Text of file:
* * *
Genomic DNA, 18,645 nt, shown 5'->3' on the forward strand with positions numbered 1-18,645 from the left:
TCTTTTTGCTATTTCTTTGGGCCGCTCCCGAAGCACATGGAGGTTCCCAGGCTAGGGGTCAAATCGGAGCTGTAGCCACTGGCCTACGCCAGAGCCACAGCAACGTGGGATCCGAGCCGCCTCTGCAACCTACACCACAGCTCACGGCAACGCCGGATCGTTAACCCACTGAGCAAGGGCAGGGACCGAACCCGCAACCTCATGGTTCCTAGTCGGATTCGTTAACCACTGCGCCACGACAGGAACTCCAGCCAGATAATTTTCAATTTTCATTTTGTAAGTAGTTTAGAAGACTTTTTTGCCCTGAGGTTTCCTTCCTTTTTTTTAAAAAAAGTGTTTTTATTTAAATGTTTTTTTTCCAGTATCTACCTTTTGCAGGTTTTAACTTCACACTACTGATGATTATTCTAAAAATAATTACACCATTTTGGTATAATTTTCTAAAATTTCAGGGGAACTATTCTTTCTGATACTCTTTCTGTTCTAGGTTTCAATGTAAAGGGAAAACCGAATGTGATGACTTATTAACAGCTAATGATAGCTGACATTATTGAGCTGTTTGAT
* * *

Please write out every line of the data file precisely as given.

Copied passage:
Genomic DNA, 18,645 nt, shown 5'->3' on the forward strand with positions numbered 1-18,645 from the left:
TCTTTTTGCTATTTCTTTGGGCCGCTCCCGAAGCACATGGAGGTTCCCAGGCTAGGGGTCAAATCGGAGCTGTAGCCACTGGCCTACGCCAGAGCCACAGCAACGTGGGATCCGAGCCGCCTCTGCAACCTACACCACAGCTCACGGCAACGCCGGATCGTTAACCCACTGAGCAAGGGCAGGGACCGAACCCGCAACCTCATGGTTCCTAGTCGGATTCGTTAACCACTGCGCCACGACAGGAACTCCAGCCAGATAATTTTCAATTTTCATTTTGTAAGTAGTTTAGAAGACTTTTTTGCCCTGAGGTTTCCTTCCTTTTTTTTAAAAAAAGTGTTTTTATTTAAATGTTTTTTTTCCAGTATCTACCTTTTGCAGGTTTTAACTTCACACTACTGATGATTATTCTAAAAATAATTACACCATTTTGGTATAATTTTCTAAAATTTCAGGGGAACTATTCTTTCTGATACTCTTTCTGTTCTAGGTTTCAATGTAAAGGGAAAACCGAATGTGATGACTTATTAACAGCTAATGATAGCTGACATTATTGAGCTGTTTGAT